A commonly used meaning of "to second-guess" is to criticize the actions of others, after the event. On this blog, we try to criticize the actions before the events. When it comes to choosing our title we also reflexionated around the meaning and the origin of the expression as defined by Gary Martin:
The umpire in a baseball game used to be called, rather unkindly, 'the guesser'. People who were continually telling the guesser, the manager or the players what they were doing wrong were known as 'secondguessers' and were so defined in the Sporting News Record Book, 1937:
"Secondguesser, one who is continually criticizing moves of players and manager."
Therefore one could unkindly define us as being "Seconguesser" when it comes to assessing the macro and credit environment and the decisions taken by our brazen central bankers, but we ramble again. Although one could indeed unkindly defined as "Secondguessers" with these few examples:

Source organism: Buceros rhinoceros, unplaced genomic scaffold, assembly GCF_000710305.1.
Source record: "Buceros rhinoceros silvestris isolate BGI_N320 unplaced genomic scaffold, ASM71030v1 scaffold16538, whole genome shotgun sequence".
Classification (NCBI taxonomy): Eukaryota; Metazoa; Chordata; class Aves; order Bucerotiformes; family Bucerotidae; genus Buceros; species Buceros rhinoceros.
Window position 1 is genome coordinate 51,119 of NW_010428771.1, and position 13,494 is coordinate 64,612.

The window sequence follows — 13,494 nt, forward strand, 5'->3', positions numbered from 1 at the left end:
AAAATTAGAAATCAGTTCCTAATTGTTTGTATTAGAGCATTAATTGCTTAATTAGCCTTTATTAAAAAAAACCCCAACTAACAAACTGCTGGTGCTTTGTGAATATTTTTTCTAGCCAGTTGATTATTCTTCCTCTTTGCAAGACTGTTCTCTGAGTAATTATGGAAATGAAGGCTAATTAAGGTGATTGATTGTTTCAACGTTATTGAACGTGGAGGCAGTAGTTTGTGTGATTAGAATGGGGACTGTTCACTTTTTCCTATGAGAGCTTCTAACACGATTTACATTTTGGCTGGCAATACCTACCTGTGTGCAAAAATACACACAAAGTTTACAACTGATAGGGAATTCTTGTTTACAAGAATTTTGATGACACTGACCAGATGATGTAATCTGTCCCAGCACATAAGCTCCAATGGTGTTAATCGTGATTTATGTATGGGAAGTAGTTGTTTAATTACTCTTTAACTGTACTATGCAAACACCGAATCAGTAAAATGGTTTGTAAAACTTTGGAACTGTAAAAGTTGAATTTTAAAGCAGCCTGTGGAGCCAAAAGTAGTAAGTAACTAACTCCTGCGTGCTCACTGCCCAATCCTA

• we have been short yen since November 2012 when the Japanese yen was trading around 80 as described in our conversation "Cold Turkey" (partly via ETF YCS) guessing that the Bank of Japan had a lot of catch-up to do when it came to QEs and expanding its balance sheet .
  • Following the BOJ move, in early 2013 we went long Nikkei but in "Euros" via a quanto ETF (currency hedged).
  • Of course our biggest 2014 call has been to go long US duration in January (partially via ETF ZROZ).
As per our January 2013 conversation, "If at first you don't succeed...", we have repeatedly broken our Magician's Oath: